Andrea Osborne-Smith, program manager for EDC’s education initiative in Indonesia recently returned from Aceh, the remote region ravaged in the tsunami of 2004. Andrea was there to train kindergarten teachers to use EDC’s interactive audio programs. The lessons, developed with local educators, weave songs and stories into literacy and numeracy instruction. She spoke with us from her office in Jakarta.
“Aceh is a beautiful place. When you drive into town from the airport to the hotel you may see elephants along the side of the road working among the palm trees. It’s been two years since the tsunami devastated the region, and it feels like life is returning to normal. New buildings are popping up all the time and they’ve built many wonderful community spaces such as parks, and memorials to victims of the tsunami.
Aceh is a very conservative Muslim region, but it is also one of my favorite places to visit, because it blows away our U.S. stereotypes about traditional Muslim societies. The women have a great sense of humor and are very outspoken. The only thing I do differently when I’m there is try to be very respectful about my dress. I wear longer sleeves and pants.
On my last visit we ran a workshop for teachers and principals—all of them women—and master trainers on how to use the audio programs in their classrooms. They are very excited about the program and the new media. Many tell us this is their first professional development opportunity.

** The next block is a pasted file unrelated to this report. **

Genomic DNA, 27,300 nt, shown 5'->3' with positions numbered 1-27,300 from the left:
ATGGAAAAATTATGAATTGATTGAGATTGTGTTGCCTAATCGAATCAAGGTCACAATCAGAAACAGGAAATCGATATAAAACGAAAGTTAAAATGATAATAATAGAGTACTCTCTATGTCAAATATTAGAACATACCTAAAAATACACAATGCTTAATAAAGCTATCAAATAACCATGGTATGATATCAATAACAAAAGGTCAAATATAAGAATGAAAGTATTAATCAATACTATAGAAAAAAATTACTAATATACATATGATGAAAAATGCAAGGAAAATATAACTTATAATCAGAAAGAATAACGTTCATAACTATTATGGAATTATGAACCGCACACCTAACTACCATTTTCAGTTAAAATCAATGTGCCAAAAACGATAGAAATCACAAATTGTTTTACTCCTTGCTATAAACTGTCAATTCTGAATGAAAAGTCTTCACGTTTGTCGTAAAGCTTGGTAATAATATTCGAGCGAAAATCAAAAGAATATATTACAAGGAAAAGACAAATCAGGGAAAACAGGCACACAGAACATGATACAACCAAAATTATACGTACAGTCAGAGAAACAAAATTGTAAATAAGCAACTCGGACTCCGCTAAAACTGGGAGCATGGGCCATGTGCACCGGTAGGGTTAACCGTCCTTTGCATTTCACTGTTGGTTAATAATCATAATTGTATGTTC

In a typical kindergarten in Aceh you’ll see a large number of children sitting on the floor tracing letters or numbers, while the teacher stands at the front of the room reciting. Our programs bring them active learning methods—songs and games—which encourage hands-on teaching and learning.
On the third day of the workshop, we brought kindergarten students into the training. The children were amazingly receptive to the programs, though most of them had never heard an audio program before. One of the characters in the program is an elephant and the first time he roared, they looked around the room asking, ‘Where’s the elephant?’
What strikes me most about the teachers in Aceh is how hungry they are for learning. If we offer them a three-day training, they ask, ‘Why not five days?’”
The interactive radio programs in Aceh are just one part of a national effort to improve the quality of teaching and learning in Indonesia’s primary schools. Known as the Decentralized Basic Education (DBE2) Program, it is funded by USAID and involves many local partners.
Originally published on September 1, 2007